Furthermore, using electronic material was considered an opportunity to cut down on study expenses, as was also reported by Baron, et al. (2017) and Ji, et al. (2014). It has been suggested that free digital educational material may become a trend soon (Despot and Jakopec, 2013). As the main language of the learning material used by Icelandic university students is English, they are not confined to use material published in Icelandic. Since 2002, there has been good access to a wide range of electronic academic journals through the Iceland Consortium (n.da), in addition to subscriptions bought by the universities. Thus, the students have excellent opportunities to obtain free electronic educational material in the form of journal papers. Although the number of electronic books has been growing in the past years, their possibilities to access free electronic textbooks through the Iceland Consortium (n.db) is, however, much more limited. The same has also been found to be the case for Swedish university students (Bergström et al., 2017).
Finally, environmental issues were not examined by the quantitative part of the study (Pálsdóttir and Einarsdóttir, 2016) but it emerged as quite a strong viewpoint in the comments. It is clear that at least some of the students were concerned about the environment. They saw the use of electronic material as a positive option, a way of cutting down on the use of paper. Comparable ideas have been reported and suggestions made that social and cultural factors may have an impact on this (Baron, et al., 2017).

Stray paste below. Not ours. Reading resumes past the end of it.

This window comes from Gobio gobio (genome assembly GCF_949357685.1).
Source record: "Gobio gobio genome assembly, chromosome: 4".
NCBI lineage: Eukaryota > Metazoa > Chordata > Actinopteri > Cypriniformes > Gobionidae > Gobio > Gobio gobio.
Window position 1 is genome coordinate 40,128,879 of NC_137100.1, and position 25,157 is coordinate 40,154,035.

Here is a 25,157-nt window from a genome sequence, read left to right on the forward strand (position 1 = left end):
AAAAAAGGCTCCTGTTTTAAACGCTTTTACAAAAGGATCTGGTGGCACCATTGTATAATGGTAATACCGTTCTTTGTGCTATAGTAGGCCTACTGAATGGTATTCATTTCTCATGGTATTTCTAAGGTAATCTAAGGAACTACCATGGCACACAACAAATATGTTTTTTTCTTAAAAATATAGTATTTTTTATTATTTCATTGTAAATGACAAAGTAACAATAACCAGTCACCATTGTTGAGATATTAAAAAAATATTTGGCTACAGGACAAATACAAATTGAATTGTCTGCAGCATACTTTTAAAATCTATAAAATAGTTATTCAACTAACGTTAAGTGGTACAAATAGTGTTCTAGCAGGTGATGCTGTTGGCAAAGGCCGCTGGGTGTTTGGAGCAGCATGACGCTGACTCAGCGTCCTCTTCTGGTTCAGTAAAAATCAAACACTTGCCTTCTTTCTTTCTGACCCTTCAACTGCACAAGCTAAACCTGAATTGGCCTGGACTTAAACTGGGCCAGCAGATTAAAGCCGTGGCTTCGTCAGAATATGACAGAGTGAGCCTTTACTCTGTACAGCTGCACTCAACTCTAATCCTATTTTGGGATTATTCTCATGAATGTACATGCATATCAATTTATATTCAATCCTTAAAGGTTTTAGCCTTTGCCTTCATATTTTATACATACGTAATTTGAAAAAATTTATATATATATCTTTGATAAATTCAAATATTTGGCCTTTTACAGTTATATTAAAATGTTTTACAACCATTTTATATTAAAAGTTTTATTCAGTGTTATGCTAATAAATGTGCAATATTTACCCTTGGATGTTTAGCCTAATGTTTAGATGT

It can, however, be difficult to distinguish between knowledge about environmental issues and attitudes towards them, and it is possible that the viewpoint of the students in the current study was based on misconception. Chowdhury (2014) has argued that, although the carbon footprint can be reduced by replacing printed reading material with digital, questions are still unanswered about the overall environmental cost, for example, the increase in use of electricity for digital material. The environmental cost of producing electricity varies, however, greatly between countries. In Iceland, virtually all electricity supply is derived from environmentally friendly, renewable energy sources (Statistics Iceland, 2018), which supports the students’ position on the positive impact of using electronic material. On the other hand, if they choose to print out electronic material, as some of them claimed to do, the environmental benefits must be reduced.